it.  He said the hope is  that the committee will have the fiscal                                                               
notes today or tomorrow morning.                                                                                                
1:41:32 PM                                                                                                                    
MR.  ALPER,  at  Representative Seaton's  request,  repeated  his                                                               
review  of slide  20.   The governor's  original bill  envisioned                                                               
three sets  of changes,  he said.   On the  revenue side  was the                                                               
minimum  tax changes  -  the  hardening [of  the  floor] and  the                                                               
increase from 4 percent to 5  percent.  The original bill foresaw                                                               
$100 million in the near-term years  and $50 million in the outer                                                               
years.  [In Version P] those  numbers are reduced to zero because                                                               
the minimum  tax is left  intact.  On  the side of  reductions in                                                               
spending  there is  the North  Slope category  and the  non-North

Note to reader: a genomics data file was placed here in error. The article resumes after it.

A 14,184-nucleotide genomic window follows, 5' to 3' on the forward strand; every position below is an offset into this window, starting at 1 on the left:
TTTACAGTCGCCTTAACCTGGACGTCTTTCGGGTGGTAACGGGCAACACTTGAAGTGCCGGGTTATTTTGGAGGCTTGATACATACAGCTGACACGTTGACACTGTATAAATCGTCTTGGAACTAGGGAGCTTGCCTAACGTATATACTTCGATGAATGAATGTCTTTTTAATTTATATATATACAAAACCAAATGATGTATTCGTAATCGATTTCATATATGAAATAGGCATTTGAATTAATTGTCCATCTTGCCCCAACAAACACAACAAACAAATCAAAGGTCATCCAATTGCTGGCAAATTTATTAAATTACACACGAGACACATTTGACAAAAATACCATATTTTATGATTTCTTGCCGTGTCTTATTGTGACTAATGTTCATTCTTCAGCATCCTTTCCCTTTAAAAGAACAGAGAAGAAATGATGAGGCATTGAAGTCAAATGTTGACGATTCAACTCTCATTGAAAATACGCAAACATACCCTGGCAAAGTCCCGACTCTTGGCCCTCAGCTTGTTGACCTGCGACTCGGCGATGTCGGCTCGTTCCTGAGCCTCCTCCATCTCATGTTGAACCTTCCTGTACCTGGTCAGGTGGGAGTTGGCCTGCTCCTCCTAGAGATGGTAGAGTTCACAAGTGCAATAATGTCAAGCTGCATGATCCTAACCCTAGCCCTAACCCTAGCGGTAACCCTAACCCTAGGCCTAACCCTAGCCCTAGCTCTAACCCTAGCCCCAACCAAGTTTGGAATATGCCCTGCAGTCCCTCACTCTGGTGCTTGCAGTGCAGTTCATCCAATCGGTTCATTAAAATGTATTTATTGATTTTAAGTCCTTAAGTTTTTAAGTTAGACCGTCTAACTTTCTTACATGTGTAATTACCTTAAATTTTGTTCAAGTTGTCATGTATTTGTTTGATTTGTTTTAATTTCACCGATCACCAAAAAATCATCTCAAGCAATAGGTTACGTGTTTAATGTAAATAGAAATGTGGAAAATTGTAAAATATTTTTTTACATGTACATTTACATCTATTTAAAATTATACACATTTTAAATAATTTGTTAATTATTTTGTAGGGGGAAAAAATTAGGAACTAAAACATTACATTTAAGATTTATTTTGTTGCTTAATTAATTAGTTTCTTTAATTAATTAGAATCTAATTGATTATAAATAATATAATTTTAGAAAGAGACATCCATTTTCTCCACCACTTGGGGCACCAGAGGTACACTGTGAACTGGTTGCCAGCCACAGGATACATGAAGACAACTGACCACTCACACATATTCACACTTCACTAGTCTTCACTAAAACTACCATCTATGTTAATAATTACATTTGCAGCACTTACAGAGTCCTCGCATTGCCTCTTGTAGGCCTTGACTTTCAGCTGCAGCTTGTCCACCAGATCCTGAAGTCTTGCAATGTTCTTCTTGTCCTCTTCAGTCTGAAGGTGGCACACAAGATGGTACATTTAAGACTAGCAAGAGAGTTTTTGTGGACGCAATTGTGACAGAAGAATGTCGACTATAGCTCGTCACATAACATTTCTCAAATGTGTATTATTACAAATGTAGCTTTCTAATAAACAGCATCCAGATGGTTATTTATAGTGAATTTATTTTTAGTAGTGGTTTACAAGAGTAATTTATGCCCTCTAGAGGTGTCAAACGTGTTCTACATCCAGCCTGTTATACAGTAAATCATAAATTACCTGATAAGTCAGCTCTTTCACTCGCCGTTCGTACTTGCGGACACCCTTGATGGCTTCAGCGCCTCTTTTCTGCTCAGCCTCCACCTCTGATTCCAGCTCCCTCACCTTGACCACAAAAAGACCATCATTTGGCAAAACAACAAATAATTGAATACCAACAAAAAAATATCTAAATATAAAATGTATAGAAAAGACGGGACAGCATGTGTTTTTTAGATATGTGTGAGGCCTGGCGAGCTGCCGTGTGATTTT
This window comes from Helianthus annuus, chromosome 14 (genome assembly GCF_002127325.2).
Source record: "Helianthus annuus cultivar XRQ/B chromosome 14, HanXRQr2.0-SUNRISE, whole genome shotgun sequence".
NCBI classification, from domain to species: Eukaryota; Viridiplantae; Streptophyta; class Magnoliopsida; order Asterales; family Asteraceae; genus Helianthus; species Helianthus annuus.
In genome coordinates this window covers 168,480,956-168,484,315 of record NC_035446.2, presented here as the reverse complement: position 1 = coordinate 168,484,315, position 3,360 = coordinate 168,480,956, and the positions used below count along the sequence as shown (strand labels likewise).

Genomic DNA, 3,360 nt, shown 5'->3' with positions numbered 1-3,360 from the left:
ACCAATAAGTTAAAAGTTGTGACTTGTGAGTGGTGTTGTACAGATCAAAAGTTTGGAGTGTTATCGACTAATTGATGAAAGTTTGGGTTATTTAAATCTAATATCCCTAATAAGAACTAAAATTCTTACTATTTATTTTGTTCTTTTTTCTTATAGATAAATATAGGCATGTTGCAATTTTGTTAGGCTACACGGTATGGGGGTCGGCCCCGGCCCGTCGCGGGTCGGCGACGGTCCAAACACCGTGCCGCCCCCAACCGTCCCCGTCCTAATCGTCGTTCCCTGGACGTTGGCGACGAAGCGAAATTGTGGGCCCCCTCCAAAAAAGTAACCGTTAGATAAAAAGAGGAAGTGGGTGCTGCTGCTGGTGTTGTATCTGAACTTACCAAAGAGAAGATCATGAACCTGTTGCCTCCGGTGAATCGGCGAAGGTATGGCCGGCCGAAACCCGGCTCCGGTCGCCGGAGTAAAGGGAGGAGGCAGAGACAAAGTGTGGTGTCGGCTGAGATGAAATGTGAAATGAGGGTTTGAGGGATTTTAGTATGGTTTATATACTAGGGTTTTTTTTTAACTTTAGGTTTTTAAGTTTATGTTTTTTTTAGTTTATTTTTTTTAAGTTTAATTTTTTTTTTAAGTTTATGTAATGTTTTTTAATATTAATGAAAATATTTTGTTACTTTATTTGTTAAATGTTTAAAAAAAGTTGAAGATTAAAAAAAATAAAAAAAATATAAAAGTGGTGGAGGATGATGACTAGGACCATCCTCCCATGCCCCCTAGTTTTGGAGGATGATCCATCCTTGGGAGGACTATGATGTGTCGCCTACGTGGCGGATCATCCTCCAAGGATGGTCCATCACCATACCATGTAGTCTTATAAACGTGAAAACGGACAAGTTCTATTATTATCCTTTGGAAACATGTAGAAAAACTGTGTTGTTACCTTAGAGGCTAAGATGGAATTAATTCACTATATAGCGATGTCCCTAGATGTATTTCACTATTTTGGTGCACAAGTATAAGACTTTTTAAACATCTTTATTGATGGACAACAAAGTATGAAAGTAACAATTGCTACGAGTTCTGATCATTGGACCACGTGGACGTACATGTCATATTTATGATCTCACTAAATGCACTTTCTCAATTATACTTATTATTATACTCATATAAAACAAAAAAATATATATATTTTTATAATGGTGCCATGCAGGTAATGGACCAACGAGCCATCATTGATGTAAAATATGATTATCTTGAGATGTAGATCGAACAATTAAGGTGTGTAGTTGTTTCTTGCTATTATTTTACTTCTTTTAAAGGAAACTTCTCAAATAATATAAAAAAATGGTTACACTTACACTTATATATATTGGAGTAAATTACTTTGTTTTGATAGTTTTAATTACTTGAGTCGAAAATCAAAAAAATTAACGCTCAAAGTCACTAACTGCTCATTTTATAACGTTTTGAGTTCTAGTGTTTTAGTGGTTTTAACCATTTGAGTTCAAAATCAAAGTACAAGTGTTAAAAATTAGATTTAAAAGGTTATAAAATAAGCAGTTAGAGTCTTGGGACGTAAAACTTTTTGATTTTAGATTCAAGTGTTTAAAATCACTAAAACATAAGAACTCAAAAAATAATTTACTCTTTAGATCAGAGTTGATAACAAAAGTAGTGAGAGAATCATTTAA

Slope category.  There are two  distinctions in the credits.  The                                                               
first is the  credits that are eliminated or reduced;  the law is                                                               
actually changed  to say that  a certain  credit is not  going to                                                               
exist anymore, or  the number is being changed, or  a loophole is                                                               
being closed and people are not  going to get that money anymore.                                                               
The second  is the credits  that are deferred; the  companies are                                                               
going to  continue to  earn the  credits, generally  speaking the                                                               
certificate  credits,  but because  of  the  caps that  would  be                                                               
added, most  importantly the $25  million cap, the  companies are                                                               
not  going to  get all  of that  money and  must instead  roll it                                                               
forward into a future year.   By putting in the $200 million cap,                                                               
the  so-called deferred  category is  zeroed out,  there are  not                                                               
going to be any credits deferred  in our forecast the way DOR has